Saturday, December 16, 2006

PySoy, a Historical Perspective

With the reorganization discussion underway and so many people joining over the last few weeks I'd like to present a historical perspective of PySoy and where I see things going.

If you're reading Planet PySoy you can access the full text here. It's far too lengthy for syndication.

So it all starts with a quirky vegetarian college kid in France using the moniker "Jiba".

Jiba likes to design video games. He isn't good at math or programming and wants a way to build 3d games without having to be good at either.

At some point, perhaps in the late 90's, he knows Visual Basic so he writes a 3d engine (in VB) called Soya. Then he learns Java and writes a new engine called Opale.Soya (Soya 0.2?) for Java with his brother, then in 2003 he and his brother rewrote it again for Python calling it Soya 0.3.

This trend continues, Soya is redesigned and rewritten (in various mixes of C, Python, and PyRex) several times with it's API radically changing in each version. Jiba gets a lot of help from his older brother and friends at school with various parts and Jiba releases a few games that use it.

The story would likely end there if Soya didn't attract interest from developers from other parts of Europe and the US. In 2004-2005 one such developer from the UK, going by the moniker "Dunk" or d1223m, joined the Soya group by adding a new widget system called Pudding. During the same time I (Arc Riley) got involved with Soya as I was using it for my GNU project Aetherspace and to teach 3d programming at a community center in upstate NY.

I organized Team Soya during the first PyWeek competition which created a lot of new energy in the Soya project (including Soya's 10.1 release). Shortly after the competition Dunk and Jiba had a falling out after a number of disagreements where Dunk suggested that Soya was designed so haphazardly and so flawed that it needed to be rewritten from scratch.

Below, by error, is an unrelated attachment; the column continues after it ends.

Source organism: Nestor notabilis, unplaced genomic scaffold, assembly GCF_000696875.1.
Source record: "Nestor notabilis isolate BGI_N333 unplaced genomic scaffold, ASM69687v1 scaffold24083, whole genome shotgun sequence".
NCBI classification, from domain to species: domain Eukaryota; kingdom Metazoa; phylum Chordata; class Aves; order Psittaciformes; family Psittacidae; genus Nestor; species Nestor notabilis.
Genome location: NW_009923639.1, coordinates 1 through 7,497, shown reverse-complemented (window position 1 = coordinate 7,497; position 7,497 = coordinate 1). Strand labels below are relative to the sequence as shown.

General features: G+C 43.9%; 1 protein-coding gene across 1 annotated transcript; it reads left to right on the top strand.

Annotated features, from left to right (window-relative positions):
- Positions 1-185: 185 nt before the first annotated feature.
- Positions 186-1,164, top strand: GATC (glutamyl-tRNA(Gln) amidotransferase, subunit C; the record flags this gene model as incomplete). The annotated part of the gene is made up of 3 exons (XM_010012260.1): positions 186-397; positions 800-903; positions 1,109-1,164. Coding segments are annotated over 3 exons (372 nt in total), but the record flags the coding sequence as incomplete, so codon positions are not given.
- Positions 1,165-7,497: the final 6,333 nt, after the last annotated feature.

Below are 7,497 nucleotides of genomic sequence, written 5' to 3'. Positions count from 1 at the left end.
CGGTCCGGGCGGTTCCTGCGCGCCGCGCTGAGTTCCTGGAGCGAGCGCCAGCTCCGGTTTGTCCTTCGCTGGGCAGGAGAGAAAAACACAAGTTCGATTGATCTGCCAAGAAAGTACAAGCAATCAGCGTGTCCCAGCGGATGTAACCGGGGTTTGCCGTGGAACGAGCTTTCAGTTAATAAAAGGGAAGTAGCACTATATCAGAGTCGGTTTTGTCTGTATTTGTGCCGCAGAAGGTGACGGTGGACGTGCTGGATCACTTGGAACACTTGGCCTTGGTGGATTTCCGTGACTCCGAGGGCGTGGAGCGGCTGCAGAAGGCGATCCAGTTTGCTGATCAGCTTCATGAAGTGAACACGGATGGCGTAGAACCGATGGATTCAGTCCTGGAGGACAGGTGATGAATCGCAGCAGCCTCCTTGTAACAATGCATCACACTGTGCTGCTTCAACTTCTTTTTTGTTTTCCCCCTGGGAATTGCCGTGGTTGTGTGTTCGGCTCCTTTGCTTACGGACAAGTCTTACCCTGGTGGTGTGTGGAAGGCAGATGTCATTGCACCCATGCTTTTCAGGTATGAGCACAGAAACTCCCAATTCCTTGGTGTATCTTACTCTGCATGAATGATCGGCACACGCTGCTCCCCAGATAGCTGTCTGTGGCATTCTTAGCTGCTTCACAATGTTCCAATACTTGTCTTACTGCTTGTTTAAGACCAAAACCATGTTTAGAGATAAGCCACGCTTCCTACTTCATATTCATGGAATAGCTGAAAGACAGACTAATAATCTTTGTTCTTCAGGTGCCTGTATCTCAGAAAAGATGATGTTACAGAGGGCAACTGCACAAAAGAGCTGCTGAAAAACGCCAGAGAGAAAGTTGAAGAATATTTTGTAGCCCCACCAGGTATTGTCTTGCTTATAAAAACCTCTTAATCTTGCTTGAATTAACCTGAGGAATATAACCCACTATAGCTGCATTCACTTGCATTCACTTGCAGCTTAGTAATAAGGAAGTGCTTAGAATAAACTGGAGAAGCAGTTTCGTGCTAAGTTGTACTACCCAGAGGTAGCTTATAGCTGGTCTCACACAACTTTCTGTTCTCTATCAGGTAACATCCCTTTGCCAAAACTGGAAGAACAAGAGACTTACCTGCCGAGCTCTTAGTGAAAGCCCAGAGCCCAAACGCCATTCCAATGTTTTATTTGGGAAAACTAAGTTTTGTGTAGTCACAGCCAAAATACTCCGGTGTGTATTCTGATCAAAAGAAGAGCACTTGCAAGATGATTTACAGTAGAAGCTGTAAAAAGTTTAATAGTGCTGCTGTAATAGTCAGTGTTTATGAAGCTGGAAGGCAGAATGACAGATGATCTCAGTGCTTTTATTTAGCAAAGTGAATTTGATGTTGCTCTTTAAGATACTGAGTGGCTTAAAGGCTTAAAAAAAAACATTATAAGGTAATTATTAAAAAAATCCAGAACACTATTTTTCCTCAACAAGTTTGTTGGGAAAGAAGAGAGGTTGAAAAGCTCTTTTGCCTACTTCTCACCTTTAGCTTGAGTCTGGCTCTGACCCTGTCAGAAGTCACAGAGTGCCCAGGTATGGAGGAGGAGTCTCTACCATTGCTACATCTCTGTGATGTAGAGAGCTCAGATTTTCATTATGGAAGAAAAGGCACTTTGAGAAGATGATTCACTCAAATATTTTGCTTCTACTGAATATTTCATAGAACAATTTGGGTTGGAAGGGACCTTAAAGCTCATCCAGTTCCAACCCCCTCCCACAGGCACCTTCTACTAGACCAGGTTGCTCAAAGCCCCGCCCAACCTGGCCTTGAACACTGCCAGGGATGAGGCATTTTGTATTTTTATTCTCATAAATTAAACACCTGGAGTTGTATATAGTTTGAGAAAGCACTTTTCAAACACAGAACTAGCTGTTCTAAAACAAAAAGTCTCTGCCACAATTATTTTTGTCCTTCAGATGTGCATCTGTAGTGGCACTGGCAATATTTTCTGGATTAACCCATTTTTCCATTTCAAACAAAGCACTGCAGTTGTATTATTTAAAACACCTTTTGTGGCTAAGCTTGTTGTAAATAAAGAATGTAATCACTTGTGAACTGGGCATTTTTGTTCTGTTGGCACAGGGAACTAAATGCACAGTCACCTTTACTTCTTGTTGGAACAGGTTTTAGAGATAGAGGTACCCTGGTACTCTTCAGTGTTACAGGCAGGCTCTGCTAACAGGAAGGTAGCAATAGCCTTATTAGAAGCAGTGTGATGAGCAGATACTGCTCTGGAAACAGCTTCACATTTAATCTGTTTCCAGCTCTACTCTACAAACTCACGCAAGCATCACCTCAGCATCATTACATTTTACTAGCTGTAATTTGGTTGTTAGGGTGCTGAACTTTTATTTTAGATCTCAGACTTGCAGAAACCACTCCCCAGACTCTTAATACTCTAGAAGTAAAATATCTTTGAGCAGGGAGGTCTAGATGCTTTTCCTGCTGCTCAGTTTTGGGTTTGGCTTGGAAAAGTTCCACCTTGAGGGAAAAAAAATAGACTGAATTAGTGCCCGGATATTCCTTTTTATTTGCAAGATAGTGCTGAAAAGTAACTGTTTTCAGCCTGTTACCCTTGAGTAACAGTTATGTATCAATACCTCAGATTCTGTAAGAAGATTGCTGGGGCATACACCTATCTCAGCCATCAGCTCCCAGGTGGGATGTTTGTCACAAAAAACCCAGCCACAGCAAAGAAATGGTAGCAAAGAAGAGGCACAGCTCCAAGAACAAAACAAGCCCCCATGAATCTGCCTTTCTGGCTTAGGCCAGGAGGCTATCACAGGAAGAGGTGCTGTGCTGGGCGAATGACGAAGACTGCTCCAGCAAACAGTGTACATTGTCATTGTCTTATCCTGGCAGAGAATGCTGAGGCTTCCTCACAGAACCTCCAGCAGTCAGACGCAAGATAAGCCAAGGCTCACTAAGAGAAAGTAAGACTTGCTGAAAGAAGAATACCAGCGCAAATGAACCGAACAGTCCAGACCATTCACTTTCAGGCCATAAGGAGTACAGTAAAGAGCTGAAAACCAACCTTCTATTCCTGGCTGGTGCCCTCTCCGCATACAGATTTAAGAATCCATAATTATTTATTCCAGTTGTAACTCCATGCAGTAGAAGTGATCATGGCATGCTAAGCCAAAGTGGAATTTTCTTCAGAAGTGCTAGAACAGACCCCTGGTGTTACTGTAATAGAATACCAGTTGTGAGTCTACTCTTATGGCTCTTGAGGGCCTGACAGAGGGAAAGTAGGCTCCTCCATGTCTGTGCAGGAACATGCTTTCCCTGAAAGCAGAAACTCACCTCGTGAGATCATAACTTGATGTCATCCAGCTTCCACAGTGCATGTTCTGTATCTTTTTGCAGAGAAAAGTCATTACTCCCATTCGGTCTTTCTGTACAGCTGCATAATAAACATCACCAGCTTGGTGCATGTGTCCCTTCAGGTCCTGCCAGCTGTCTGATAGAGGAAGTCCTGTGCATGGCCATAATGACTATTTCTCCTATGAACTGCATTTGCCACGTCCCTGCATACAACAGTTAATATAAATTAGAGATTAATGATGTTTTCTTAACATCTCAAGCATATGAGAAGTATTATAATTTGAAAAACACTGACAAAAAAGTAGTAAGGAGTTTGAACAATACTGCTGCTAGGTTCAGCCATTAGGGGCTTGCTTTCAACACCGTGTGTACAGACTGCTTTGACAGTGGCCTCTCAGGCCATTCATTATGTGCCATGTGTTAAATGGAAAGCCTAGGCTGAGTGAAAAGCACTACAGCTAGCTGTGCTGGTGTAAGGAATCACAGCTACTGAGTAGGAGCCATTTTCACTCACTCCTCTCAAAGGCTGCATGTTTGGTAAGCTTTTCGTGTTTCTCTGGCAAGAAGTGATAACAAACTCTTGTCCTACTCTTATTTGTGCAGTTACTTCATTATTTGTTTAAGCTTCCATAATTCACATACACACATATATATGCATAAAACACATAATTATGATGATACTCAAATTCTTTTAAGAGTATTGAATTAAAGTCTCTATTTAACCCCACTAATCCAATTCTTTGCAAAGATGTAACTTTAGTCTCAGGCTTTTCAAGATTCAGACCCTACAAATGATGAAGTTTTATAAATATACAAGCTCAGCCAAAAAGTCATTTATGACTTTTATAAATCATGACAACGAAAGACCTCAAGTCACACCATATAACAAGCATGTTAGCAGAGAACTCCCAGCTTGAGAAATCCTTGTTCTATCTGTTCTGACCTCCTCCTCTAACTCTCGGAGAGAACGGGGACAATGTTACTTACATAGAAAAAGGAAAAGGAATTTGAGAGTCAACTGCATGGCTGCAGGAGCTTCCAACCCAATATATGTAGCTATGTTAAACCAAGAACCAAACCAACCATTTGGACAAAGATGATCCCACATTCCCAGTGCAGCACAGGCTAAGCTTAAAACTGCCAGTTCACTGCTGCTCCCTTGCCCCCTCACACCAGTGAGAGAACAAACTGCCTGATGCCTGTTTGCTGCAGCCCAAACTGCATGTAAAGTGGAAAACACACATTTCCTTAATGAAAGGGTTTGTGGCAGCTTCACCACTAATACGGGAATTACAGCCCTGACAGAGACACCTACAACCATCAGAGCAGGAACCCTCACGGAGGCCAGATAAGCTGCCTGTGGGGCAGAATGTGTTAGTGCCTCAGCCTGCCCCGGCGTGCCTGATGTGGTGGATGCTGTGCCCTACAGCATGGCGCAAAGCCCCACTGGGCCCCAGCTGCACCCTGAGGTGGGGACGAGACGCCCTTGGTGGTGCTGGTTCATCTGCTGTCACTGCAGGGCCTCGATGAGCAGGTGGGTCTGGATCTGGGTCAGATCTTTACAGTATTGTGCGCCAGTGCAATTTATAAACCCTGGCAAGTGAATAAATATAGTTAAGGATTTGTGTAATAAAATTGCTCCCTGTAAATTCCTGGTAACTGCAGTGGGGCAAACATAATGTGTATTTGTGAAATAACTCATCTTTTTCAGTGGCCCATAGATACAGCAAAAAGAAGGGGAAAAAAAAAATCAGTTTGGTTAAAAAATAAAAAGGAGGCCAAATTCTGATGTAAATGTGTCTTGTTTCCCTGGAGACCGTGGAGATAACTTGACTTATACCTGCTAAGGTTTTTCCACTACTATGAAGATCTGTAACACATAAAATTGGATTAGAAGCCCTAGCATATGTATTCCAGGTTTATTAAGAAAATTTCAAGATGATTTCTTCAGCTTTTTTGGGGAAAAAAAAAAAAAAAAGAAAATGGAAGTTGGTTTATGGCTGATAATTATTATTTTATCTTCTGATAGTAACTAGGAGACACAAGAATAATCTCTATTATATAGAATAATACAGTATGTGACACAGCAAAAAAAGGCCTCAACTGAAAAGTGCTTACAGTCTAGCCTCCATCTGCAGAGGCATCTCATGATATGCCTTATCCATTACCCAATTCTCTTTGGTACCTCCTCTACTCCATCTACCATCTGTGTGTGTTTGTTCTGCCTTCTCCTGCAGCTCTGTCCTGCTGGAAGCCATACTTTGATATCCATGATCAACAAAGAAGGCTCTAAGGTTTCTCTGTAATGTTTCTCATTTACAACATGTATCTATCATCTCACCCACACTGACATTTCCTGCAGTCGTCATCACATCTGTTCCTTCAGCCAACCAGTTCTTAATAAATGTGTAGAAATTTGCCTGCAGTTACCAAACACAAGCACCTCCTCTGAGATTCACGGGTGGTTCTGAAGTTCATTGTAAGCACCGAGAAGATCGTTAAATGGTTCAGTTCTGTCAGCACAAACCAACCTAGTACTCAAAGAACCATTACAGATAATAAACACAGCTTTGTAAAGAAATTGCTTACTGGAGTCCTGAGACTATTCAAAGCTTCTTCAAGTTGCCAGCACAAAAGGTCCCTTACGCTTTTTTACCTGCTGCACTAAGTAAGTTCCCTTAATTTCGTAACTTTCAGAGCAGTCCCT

He took several of the newer developers with him, including all those Soya picked up during the PyWeek competition, and started a new 3d engine project (which fizzled out after a few weeks). His earlier work toward this effort was called Soya 2 or "Evil Soya".

I and a few of the developers who stayed with Soya worked out an agreement with Jiba to transform Soya into a community project to allow Soya to turn into something awesome. This agreement was in exchange for not joining Dunk's project, something Jiba fought to prevent.

Fast forward about 8 months.

We saw no new Soya releases, little contributed code was accepted, and we barely saw or heard from Jiba. It was seeming like the only way for things to move forward was for the rest of us to take a leadership role and make them happen. I registered as a Trac site (wiki, subversion, tickets, etc) and many of us started using it.

I organized Soya's participation in the Google Summer of Code and, once again, Soya gets a flood of interest from developers (including Jiba). This flood brought a lot of new ideas, many of which Jiba disagreed with, and the "community leadership" agreement we made a year prior turned to dust as Jiba struggled to maintain control against what he perceived as a hijacking of his project.

Emotions were really strong over this. On IRC one night, after an argument, Jiba suggested (perhaps not seriously) we fork Soya. By the time he returned to IRC the next day the PySoy domain ( was registered and the fork was officially announced.

After a heated few days the 2 Summer of Code students were divided as per their mentors; Jiba's local friend Pierre-Yves (marmoute) stayed with Soya and Buddha's (blaisepascal) student Palle (praabjerg) with PySoy.

This unfortunately required employees of Google to sort out as Jiba was demanding both students and organized many of his friends to "rally" for him. Blog entries were written, #PySoy started getting flooded by friends of Jiba, and they petitioned support "in defense" of Soya from the larger Python community.

Issues spanned the range of our use of the word "Soy" being disambiguous with "Soya", who mentored the Summer of Code students, our retention of the domain for forwarding ticket URLs to, our copying of wiki content and documentation (Jiba claims it was copyright violation since he never freely licensed it), and accusations of malicious server infiltration and domain hijacking.